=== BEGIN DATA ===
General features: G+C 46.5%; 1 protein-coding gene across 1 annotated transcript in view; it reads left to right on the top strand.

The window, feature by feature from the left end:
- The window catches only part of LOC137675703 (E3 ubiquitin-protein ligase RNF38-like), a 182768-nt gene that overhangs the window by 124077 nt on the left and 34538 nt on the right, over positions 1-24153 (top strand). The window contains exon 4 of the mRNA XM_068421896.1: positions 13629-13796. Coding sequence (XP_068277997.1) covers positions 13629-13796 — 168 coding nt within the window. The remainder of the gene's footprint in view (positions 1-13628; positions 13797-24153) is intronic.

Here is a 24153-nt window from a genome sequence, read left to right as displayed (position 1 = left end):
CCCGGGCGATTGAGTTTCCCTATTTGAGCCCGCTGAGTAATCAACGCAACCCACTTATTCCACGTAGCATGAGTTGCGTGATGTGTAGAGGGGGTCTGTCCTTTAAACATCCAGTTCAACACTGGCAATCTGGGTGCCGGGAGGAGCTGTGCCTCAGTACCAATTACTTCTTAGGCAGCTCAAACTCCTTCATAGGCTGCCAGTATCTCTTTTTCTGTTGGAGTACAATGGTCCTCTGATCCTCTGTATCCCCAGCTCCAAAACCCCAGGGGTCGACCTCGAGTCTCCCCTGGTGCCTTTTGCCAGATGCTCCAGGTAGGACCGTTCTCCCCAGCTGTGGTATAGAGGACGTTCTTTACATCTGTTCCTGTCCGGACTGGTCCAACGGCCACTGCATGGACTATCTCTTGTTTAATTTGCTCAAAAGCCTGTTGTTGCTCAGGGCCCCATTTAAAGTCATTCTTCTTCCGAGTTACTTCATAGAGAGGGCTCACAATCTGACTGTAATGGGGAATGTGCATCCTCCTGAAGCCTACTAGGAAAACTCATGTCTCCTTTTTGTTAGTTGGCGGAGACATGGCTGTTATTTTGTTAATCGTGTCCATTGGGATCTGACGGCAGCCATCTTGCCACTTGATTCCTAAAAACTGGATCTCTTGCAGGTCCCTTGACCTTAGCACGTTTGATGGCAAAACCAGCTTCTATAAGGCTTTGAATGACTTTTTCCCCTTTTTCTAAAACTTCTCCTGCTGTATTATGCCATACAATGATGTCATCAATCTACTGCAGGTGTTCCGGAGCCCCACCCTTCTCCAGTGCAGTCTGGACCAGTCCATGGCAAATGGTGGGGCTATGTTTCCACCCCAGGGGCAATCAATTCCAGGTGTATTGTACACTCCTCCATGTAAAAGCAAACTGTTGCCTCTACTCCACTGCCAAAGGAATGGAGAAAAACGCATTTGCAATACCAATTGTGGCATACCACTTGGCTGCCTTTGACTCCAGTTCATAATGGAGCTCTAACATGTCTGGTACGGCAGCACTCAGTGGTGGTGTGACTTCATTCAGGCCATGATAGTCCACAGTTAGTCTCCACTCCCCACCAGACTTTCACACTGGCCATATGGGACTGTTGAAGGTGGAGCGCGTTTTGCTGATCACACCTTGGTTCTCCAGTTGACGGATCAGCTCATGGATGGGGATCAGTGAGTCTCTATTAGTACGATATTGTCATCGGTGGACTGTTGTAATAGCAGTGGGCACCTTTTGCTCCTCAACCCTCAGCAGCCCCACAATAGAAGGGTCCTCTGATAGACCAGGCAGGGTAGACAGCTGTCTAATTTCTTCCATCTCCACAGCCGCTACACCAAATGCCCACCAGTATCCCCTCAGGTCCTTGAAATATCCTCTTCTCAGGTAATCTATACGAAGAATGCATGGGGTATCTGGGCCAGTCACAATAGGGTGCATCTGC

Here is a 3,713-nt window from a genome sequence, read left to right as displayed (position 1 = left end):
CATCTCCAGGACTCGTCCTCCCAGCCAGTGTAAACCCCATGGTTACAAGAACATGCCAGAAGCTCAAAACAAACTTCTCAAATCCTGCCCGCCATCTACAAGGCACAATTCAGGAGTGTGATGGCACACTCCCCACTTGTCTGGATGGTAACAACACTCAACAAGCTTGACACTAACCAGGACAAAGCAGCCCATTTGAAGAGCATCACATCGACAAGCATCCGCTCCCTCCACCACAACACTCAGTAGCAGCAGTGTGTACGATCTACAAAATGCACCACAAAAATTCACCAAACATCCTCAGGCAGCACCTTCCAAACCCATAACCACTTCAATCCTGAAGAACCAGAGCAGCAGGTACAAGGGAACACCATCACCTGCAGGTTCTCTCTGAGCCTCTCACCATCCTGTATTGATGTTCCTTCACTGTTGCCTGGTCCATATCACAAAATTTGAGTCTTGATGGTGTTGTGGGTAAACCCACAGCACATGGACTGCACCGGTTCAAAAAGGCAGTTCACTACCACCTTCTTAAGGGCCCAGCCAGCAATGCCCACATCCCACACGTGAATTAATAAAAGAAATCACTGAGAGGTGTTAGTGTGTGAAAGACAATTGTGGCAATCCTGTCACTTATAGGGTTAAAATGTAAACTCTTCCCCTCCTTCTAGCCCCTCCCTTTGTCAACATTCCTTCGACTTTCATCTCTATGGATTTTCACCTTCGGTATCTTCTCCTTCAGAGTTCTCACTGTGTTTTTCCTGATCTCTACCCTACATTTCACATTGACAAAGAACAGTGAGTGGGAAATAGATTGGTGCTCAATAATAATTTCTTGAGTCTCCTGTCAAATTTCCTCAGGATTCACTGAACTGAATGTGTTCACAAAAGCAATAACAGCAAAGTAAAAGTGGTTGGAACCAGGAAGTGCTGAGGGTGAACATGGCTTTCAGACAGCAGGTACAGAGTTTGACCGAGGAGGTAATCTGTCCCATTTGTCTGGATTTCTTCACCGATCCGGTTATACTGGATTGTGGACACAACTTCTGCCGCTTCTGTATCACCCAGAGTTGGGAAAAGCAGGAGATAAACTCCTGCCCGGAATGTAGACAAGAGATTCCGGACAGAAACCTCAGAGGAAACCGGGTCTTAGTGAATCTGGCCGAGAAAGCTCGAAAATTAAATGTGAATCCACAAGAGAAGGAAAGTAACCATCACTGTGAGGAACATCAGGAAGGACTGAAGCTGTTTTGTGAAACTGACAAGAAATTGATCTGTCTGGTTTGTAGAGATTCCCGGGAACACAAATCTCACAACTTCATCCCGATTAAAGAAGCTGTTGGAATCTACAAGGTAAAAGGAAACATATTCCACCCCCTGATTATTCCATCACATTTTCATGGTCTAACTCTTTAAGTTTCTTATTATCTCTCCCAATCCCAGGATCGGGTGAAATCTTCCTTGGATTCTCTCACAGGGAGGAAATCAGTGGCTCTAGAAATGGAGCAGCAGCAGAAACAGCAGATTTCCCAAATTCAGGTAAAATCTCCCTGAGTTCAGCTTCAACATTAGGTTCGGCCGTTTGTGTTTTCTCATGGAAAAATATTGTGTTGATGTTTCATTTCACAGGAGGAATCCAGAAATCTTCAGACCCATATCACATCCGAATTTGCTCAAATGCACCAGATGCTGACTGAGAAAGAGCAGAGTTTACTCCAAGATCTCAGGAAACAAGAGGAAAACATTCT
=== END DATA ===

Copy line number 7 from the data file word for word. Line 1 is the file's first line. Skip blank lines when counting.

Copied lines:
CATCTCCAGGACTCGTCCTCCCAGCCAGTGTAAACCCCATGGTTACAAGAACATGCCAGAAGCTCAAAACAAACTTCTCAAATCCTGCCCGCCATCTACAAGGCACAATTCAGGAGTGTGATGGCACACTCCCCACTTGTCTGGATGGTAACAACACTCAACAAGCTTGACACTAACCAGGACAAAGCAGCCCATTTGAAGAGCATCACATCGACAAGCATCCGCTCCCTCCACCACAACACTCAGTAGCAGCAGTGTGTACGATCTACAAAATGCACCACAAAAATTCACCAAACATCCTCAGGCAGCACCTTCCAAACCCATAACCACTTCAATCCTGAAGAACCAGAGCAGCAGGTACAAGGGAACACCATCACCTGCAGGTTCTCTCTGAGCCTCTCACCATCCTGTATTGATGTTCCTTCACTGTTGCCTGGTCCATATCACAAAATTTGAGTCTTGATGGTGTTGTGGGTAAACCCACAGCACATGGACTGCACCGGTTCAAAAAGGCAGTTCACTACCACCTTCTTAAGGGCCCAGCCAGCAATGCCCACATCCCACACGTGAATTAATAAAAGAAATCACTGAGAGGTGTTAGTGTGTGAAAGACAATTGTGGCAATCCTGTCACTTATAGGGTTAAAATGTAAACTCTTCCCCTCCTTCTAGCCCCTCCCTTTGTCAACATTCCTTCGACTTTCATCTCTATGGATTTTCACCTTCGGTATCTTCTCCTTCAGAGTTCTCACTGTGTTTTTCCTGATCTCTACCCTACATTTCACATTGACAAAGAACAGTGAGTGGGAAATAGATTGGTGCTCAATAATAATTTCTTGAGTCTCCTGTCAAATTTCCTCAGGATTCACTGAACTGAATGTGTTCACAAAAGCAATAACAGCAAAGTAAAAGTGGTTGGAACCAGGAAGTGCTGAGGGTGAACATGGCTTTCAGACAGCAGGTACAGAGTTTGACCGAGGAGGTAATCTGTCCCATTTGTCTGGATTTCTTCACCGATCCGGTTATACTGGATTGTGGACACAACTTCTGCCGCTTCTGTATCACCCAGAGTTGGGAAAAGCAGGAGATAAACTCCTGCCCGGAATGTAGACAAGAGATTCCGGACAGAAACCTCAGAGGAAACCGGGTCTTAGTGAATCTGGCCGAGAAAGCTCGAAAATTAAATGTGAATCCACAAGAGAAGGAAAGTAACCATCACTGTGAGGAACATCAGGAAGGACTGAAGCTGTTTTGTGAAACTGACAAGAAATTGATCTGTCTGGTTTGTAGAGATTCCCGGGAACACAAATCTCACAACTTCATCCCGATTAAAGAAGCTGTTGGAATCTACAAGGTAAAAGGAAACATATTCCACCCCCTGATTATTCCATCACATTTTCATGGTCTAACTCTTTAAGTTTCTTATTATCTCTCCCAATCCCAGGATCGGGTGAAATCTTCCTTGGATTCTCTCACAGGGAGGAAATCAGTGGCTCTAGAAATGGAGCAGCAGCAGAAACAGCAGATTTCCCAAATTCAGGTAAAATCTCCCTGAGTTCAGCTTCAACATTAGGTTCGGCCGTTTGTGTTTTCTCATGGAAAAATATTGTGTTGATGTTTCATTTCACAGGAGGAATCCAGAAATCTTCAGACCCATATCACATCCGAATTTGCTCAAATGCACCAGATGCTGACTGAGAAAGAGCAGAGTTTACTCCAAGATCTCAGGAAACAAGAGGAAAACATTCT